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New VR training by Dementia Australia will help frontline and healthcare workers to de-escalate behavioural emergencies.

Free training to deescalate dementia-related emergencies

Dementia Australia has launched a new virtual reality (VR) training workshop to help de-escalate behavioural emergencies in care settings.

D-Esc is an immersive simulation that aims to equip frontline and healthcare workers with essential skills and build empathy and understanding towards people with dementia.

Dementia Australia executive director Dr Kaele Stokes said the new workshop will provide training integral to the workforce's safety and professional development whilst improving the care people with dementia receive.

"Behavioural emergencies and occupational violence in aged care are time-critical emergencies," Dr Stokes said.

"We know that dementia can change people's behaviour – people living with dementia may feel anxious, fearful, distressed, confused and may also be in pain or disoriented.

"Sometimes, the way they are experiencing a situation may mean a person is unable to communicate how they feel or what they are experiencing. Additionally, the way a care worker communicates is vital – communication is not just talking."

Dr Stokes said gestures, movement, facial expressions, body language, and physical contact convey meaning and become significant when speech is difficult for people with dementia.

"Course participants will build their empathy, increase their understanding of dementia and skills in communication, recognising emotional and physical signs of escalation and how to reduce the risk of harm for both the person with dementia, other residents, visitors, and staff."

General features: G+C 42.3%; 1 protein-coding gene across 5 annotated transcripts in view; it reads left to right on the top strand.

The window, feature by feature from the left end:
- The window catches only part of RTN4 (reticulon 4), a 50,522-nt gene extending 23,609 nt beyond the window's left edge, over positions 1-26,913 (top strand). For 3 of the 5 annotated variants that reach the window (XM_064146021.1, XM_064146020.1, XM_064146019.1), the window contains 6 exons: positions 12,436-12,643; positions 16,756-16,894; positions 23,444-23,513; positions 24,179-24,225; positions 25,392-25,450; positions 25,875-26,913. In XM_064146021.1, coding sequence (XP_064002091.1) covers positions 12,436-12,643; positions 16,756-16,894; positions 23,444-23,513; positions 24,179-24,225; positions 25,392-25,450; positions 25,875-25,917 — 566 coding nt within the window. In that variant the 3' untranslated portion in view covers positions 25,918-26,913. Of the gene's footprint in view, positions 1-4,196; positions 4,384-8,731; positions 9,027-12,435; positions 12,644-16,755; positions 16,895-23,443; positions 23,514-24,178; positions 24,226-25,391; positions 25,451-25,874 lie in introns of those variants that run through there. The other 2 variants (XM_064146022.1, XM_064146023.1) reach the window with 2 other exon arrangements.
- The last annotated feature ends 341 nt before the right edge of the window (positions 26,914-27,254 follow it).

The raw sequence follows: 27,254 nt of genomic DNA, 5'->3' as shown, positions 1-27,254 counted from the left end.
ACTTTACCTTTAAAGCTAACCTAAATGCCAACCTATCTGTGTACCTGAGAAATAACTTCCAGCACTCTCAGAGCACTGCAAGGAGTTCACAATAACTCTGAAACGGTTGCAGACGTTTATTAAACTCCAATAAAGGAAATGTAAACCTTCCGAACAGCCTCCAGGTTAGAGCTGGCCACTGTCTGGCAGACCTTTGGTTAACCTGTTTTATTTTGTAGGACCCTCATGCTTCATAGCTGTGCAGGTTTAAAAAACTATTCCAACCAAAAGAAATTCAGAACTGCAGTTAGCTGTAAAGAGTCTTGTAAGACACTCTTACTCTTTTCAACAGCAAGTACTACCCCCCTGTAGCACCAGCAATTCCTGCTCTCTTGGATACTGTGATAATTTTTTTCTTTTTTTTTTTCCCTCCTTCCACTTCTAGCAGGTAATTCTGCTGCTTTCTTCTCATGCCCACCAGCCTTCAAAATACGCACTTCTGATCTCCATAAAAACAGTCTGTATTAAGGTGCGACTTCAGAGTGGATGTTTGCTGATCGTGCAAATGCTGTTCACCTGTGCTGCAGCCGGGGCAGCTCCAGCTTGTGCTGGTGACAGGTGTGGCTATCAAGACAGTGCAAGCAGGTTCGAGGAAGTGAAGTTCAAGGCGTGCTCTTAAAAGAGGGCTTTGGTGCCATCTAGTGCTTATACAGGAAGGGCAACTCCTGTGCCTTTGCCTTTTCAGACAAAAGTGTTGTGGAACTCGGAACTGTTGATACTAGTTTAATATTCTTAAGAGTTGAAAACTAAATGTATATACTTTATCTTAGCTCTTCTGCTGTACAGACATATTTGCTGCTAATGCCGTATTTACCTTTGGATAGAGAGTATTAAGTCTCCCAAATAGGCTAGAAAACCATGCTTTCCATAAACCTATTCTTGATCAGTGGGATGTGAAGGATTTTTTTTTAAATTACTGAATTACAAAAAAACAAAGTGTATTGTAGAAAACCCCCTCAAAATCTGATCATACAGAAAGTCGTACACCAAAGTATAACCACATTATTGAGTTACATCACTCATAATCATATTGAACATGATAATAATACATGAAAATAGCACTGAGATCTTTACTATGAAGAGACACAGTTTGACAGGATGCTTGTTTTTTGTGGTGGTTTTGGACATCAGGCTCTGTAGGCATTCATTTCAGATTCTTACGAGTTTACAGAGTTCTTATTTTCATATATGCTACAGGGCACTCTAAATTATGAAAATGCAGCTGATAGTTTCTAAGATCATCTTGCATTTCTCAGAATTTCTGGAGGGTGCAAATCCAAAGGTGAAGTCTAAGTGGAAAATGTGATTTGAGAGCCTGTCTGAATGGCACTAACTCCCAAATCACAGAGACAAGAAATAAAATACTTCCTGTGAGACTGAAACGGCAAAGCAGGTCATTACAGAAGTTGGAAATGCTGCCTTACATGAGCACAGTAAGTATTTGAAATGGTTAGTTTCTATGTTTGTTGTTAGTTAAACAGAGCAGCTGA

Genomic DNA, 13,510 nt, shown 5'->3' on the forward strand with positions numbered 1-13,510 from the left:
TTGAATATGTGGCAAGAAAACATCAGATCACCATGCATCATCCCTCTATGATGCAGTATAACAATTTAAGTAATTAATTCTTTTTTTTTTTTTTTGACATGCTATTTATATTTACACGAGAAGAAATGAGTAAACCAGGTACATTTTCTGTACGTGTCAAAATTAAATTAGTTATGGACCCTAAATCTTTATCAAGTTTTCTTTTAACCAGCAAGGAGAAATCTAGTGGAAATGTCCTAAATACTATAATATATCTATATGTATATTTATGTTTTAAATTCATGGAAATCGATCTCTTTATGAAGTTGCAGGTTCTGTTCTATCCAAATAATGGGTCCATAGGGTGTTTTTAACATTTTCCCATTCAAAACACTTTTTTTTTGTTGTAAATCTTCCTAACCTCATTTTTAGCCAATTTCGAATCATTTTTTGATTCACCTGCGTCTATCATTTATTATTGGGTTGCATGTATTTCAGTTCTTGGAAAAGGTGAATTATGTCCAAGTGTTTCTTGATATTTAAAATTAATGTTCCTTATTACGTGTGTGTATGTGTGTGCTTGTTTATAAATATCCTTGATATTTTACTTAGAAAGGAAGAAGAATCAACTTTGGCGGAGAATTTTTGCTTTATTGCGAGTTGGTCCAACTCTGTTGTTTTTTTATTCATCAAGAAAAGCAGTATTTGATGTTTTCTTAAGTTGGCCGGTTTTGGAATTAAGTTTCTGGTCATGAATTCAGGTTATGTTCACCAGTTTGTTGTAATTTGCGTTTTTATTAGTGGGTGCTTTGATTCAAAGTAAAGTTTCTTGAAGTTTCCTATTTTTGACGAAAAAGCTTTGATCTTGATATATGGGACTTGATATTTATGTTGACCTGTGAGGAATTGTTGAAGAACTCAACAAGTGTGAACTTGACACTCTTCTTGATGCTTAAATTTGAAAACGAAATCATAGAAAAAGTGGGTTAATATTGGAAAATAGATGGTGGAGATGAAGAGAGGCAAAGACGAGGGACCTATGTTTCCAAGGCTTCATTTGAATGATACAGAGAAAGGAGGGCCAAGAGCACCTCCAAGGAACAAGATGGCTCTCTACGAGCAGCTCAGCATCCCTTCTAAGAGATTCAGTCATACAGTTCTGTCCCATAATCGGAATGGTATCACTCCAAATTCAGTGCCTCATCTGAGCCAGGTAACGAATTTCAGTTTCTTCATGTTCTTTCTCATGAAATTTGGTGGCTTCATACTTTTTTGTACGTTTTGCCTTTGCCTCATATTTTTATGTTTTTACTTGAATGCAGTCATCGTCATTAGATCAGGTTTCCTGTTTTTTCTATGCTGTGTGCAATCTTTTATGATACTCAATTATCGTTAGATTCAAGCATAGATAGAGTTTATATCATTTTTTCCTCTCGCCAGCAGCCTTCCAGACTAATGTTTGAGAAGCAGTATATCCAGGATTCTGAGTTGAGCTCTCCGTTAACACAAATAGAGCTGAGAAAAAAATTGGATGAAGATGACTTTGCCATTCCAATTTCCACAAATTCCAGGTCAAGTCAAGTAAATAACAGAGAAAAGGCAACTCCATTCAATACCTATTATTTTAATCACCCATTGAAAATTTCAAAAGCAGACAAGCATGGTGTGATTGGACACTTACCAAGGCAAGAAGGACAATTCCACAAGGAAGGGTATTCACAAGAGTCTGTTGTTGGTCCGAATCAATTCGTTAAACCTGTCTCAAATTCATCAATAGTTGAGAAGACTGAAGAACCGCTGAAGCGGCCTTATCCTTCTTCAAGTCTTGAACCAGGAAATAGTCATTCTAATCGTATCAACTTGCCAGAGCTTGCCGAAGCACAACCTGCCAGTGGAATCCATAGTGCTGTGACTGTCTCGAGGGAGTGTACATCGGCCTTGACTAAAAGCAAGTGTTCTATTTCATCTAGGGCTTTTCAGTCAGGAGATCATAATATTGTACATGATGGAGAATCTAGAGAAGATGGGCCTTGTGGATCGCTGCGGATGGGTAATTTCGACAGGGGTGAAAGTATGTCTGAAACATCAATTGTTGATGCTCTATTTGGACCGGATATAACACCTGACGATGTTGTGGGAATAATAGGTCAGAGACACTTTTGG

"D-Esc leverages technology to build participants' confidence and capability to assess and respond effectively to changed behaviours safely."

More than 400,000 Australians live with dementia, with 70 per cent of aged-care residents living with moderate to severe cognitive impairments, including dementia.

That number is estimated to jump to 900,000 in the next 25 years, with the recent Intergenerational Report estimating Australia's older population to triple.

New data by Dementia Australia estimates 812,500 by 2054 if there is no medical breakthrough.

Dementia advocate Phil Hazell lives with younger onset dementia and believes training like D-Esc is important for promoting awareness around dementia.

"I like to know that I am understood," Mr Hazell said.

"It is important that people comprehend what dementia is and how it can affect people differently.

"Training can help workers to understand, approach and help people living with dementia, without making assumptions."

With the support of Dementia Australia and the Australian Government, D-Esc workshops will be available free to 6500 eligible participants until June 30 2025.

To confirm eligibility visit: dementia.org.au/d-esc 

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